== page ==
This blog was written by Taylor Jones, Legal Intern
In a victory for clean energy, the Federal Energy Regulatory Commission (FERC) denied a request from a transmission and generation cooperative, Tri-State, to levy additional charges on one of its member cooperative utilities, Delta Montrose, which is trying to purchase energy from a small hydropower facility.
Under the Public Utility Regulatory Policies Act of 1978 (PURPA), utilities are required to purchase power from certain small renewable generators known as Qualifying Facilities (QFs). In this case, Tri-State asked FERC‘s permission to charge member utilities like Delta Montrose an additional fee whenever the members purchase power from QFs instead of from Tri-State directly. Underlying this request is the contractual arrangement between Tri-State and its member utilities, which requires member utilities to purchase 95 percent of their power needs from Tri-State. In filing its request, Tri-State argued that that when member utilities purchase power from QFs and fail to meet that contractual minimum, it harms Tri-State’s bottom line.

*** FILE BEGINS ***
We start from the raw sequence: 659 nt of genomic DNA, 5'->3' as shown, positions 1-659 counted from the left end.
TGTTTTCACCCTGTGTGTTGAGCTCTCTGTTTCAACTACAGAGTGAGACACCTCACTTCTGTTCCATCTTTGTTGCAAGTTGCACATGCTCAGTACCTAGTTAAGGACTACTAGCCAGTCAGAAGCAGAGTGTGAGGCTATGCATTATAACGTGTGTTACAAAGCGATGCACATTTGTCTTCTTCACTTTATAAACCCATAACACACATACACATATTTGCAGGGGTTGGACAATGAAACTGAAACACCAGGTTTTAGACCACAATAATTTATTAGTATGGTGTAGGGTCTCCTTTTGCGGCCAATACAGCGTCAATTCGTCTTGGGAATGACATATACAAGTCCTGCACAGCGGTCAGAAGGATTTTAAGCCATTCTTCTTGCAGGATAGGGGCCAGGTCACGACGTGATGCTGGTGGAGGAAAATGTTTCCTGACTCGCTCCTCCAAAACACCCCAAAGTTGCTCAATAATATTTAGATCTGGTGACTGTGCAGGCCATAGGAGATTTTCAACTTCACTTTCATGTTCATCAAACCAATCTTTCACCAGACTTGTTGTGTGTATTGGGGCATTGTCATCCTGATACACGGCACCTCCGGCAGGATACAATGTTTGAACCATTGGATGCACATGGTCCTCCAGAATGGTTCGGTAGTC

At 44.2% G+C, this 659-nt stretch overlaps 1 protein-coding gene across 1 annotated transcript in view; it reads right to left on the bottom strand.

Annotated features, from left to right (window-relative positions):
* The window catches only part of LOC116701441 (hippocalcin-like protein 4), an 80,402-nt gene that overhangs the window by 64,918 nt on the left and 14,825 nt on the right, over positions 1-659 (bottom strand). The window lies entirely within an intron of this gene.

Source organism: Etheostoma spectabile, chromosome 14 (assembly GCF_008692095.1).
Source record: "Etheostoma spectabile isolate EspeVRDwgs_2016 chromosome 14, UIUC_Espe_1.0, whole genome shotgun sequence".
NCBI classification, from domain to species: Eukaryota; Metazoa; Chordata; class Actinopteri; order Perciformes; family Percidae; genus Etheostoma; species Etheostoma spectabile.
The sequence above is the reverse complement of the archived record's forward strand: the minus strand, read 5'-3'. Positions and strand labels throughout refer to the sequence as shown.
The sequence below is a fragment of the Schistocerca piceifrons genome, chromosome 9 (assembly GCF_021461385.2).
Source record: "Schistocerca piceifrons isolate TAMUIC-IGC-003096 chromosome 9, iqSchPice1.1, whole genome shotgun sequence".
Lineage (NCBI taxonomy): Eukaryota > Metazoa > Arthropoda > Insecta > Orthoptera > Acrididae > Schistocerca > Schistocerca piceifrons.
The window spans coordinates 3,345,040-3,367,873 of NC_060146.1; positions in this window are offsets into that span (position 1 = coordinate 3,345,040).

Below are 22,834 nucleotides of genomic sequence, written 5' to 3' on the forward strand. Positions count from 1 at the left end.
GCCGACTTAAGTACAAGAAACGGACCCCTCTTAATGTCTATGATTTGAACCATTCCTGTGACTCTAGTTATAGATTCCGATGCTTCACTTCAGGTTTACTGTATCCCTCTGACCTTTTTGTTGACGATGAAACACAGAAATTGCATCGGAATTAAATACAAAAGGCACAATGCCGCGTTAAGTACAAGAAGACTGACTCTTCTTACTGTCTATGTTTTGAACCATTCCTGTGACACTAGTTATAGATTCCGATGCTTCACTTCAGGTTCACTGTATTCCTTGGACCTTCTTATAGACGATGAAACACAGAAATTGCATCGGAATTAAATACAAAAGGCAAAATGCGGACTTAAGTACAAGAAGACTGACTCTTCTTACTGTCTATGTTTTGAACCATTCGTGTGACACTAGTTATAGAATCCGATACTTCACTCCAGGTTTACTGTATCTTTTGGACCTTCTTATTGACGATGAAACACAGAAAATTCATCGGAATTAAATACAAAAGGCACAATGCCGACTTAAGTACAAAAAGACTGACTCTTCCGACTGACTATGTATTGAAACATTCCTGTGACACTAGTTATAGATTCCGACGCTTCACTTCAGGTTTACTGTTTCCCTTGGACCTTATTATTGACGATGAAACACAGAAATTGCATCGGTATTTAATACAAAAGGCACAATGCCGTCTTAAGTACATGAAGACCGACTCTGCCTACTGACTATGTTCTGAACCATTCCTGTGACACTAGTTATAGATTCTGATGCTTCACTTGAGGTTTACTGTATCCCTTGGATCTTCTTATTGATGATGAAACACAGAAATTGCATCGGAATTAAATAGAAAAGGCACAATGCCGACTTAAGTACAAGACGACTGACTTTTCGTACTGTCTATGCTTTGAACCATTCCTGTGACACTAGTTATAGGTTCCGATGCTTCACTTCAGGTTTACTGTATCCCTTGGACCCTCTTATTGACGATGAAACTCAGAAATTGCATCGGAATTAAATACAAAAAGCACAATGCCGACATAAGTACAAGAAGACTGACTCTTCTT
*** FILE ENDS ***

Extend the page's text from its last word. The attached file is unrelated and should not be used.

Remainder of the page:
Several members of the Sustainable FERC Project coalition followed Southern Environmental Law Center’s lead to register concern with FERC that Tri-State’s proposed fee is effectively a penalty that will threaten the ability of member utilities, like Delta Montrose, to purchase power from QFs. The penalty would undermine PURPA’s intent by stifling small renewable energy development.
In denying Tri-State’s request, FERC found that Tri-State’s plan to impose additional fees on members that purchase more than 5 percent of their power from QFs would place a financial burden on utilities like Delta-Montrose and discourage them from purchasing the clean power QFs provide. This decision demonstrates FERC’s commitment to upholding Congress’s intent in PURPA and ensuring that QFs can rely on the opportunity to access markets.